Regarding the personal stories, my argument is that they do not constitute halakhic reasoning. I am not suggesting, and if you read the said posts you would see that I am quite consistent on this matter, that the beit din should not look at or be sensitive to the individual. I think that bureaucracy is the greatest bane of contemporary giyur. I am merely stating that a sob story does not constitute a halakhic argument. Sure there are cases when one’s lifelong Jewish identity comes into clash with halakhic Jewishness. Mr. Makovi’s case is not the first and won’t be the last. I’ve worked out my own approach for dealing with that in a sensitive manner, but which does not entail accepting the position of R. Uziel et. al.
    I’m not so beneficent regarding the Rabbanut, but I do not think that R. Broiyde, or R.. Mopshe FEinstein for that matter, “ignored” the individual.

  7. 7
    Menachem Mendel:

    I know that you have been a vocal critique of the most recent rabbanut conversion-related issues and you should be applauded for that, hopefully something will change in that matter. A sob story is not a halakhic argument, but halakhah is not paskened in a vacuum and I don’t believe that there is any such thing as “pure” halakhah that has no relation to the specific circumstances. See Rav Moshe when he discourages people from relying upon his pesak and says that he was paskening for a specific case. I guess that the difference may come down to what is a “sincere commitment to observance.” Studies have shown that when the spouse converts this influences the Jewish connection of the children and my experience is that in today’s world when somebody is willing to convert that is a pretty big deal and rabbis should be willing to push the envelope very far in order to try and welcome them as Jews into the community.

  8. 8
    Michael Makovi:

    Furthermore, as Rabbi Yehuda Herzl Henkin notes in his article in Hakira: in Israel, the majority is Jewish, and gentiles will assimilate into the Jewish people. This is the exact opposite of what happens in America.

    Of course, Rabbi Broyde, in his article, advocates conversion of the children, so he has considered this problem.

  9. 9
    Michael Makovi:

    Halakhah is not an objective science. Rabbi Aharon Lichtenstein has written about this regarding abortion. Halakhah must take the human factor into account.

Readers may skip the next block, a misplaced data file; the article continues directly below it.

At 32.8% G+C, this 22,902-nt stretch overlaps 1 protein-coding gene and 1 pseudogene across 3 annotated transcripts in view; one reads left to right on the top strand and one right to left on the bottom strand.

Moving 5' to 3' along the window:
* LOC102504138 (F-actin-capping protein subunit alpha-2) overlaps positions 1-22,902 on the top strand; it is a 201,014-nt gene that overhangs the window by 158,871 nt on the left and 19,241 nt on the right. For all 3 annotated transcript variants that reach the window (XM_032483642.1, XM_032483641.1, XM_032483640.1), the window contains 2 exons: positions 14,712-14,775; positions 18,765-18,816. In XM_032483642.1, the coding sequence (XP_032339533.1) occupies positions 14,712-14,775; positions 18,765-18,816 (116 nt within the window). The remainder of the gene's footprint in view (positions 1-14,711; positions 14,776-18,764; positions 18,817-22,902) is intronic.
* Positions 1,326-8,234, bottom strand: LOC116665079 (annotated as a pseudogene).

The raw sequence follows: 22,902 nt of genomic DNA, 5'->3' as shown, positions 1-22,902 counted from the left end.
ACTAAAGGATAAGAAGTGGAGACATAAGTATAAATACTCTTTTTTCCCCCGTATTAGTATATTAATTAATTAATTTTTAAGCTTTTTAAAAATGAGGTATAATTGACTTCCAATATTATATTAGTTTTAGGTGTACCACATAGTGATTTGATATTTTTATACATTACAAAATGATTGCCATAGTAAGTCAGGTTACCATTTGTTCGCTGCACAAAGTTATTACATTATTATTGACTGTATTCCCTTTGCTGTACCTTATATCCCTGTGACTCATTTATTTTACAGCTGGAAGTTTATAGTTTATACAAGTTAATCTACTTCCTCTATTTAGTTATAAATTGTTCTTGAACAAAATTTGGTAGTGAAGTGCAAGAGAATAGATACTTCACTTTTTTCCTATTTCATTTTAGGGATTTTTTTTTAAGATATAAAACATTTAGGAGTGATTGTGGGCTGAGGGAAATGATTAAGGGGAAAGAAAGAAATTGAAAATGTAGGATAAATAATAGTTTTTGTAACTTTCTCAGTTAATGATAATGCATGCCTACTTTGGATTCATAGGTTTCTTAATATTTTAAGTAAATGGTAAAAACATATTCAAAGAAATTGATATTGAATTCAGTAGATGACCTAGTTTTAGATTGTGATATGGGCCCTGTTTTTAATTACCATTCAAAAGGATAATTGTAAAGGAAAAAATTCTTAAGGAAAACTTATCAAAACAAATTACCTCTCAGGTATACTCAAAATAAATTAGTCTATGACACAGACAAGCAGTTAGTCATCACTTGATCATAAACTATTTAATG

10. 10
    Harry Perkal:

    For once I cannot agree more with Menachem Mendel (and Michael Makovi). I would go further than saying that “Halakhah must take the human factor into account”. It must take morality, current scientific knowledge, and the future of the Jewish people into account. Otherwize Halakahah becomes a form of idolatry. I think that is what Rabbi Gordon Tucker in his Responsa on the issue of Gays becoming Rabbis in the Conservative Movement was getting at. A perfect example is the Aggunot issue. For A Rabbi or Beit Din to throw up their hands and in fact say these wives maybe be suffering and treated unethically but what can we do- this is Halakhah- borders on the obscene. I know my assumptions are not Orthodox- since I am not sure Halakahah should be considered as a legal system, and I am also assumimg that Halakhah is man ( and hope in the future female) made. But neverthles Orthodoxy if they wanted can find sufficient precedent on conversions as Professor Sagi, and in a related area as Professor Shaye Cohen has pointed out.

  11. 11
    Michael Makovi:

    And let me add: halakhah certainly is man-made. Rambam says in Hilkhot Mamrim that one Sanhedrin can overturn the drashot of a previous Sanhedrin. Based on this fact, Rabbi Moshe Shmuel Glasner (the father of the teacher of Rabbi Dr. Eliezer Berkovits) (see here and here) and Rabbi Benzion Uziel (cf. Rabbi Angel’s biography of him, and also Rabbi Angel’s The Rhythm of Jewish Living: A Sephardic Approach and his Maimonides, Spinoza, and Us: Towards an Intellectually Vibrant Judaism) both determined that halakhah is man-made, can evolve over time, and can take human factors into account. Rabbi Emanuel Rackman, in his One Man’s Judaism says that if the Conservative movement errs in assuming halakhah is entirely man-made (and that there is nothing Sinaitic), and that anything made by history made be broken by history, then, he says, Orthodoxy errs in assuming halakhah is entirely Sinaitic and that nothing in it is man-made and historically-conditioned. Might I add that any form of extremism is usually wrong?

  12. 12
    Michael Makovi:



    Now, Grace Aguilar (an 18th-century Anglo-Jewish novelist) was certainly not a rabbi, nor was she even rabbinically-learned, but she was a traditional Judeo-Spanish Sephardi, and Isaac Leeser saw fit to edit some of her works, so she couldn’t have been totally wrong. (Although Leeser did take her to task in some of his notes to her text. But again, he did edit her work, so I’d view that as an implicit hasqama!)

    See here and Rabbi Marc Angel’s treatment of her in Voices in Exile: A Study in Sephardic Intellectual History”:

    “A new era is dawning for us. Persecution and intolerance have in so many lands ceased to predominate, that Israel may once more breathe in freedom… the voice of man need no longer be the vehicle of instruction from father to son, mingling with it unconsciously human opinions, till those opinions could scarcely be severed from the word of God… [Emphasis added] This need no longer be. The Bible may be perused in freedom… A spirit of inquiry, of patriotism, or earnestness in seeking to know the Lord and obey Him…is springing up. (Aguilar, The Women of Israel, 11–12)

    “Circumstances demand the modification…of some of these Rabbinical statutes; and could the wise and pious originators have been consulted on the subject, they would have unhesitatingly adopted those measures” (Aguilar, The Spirit of Judaism, 31).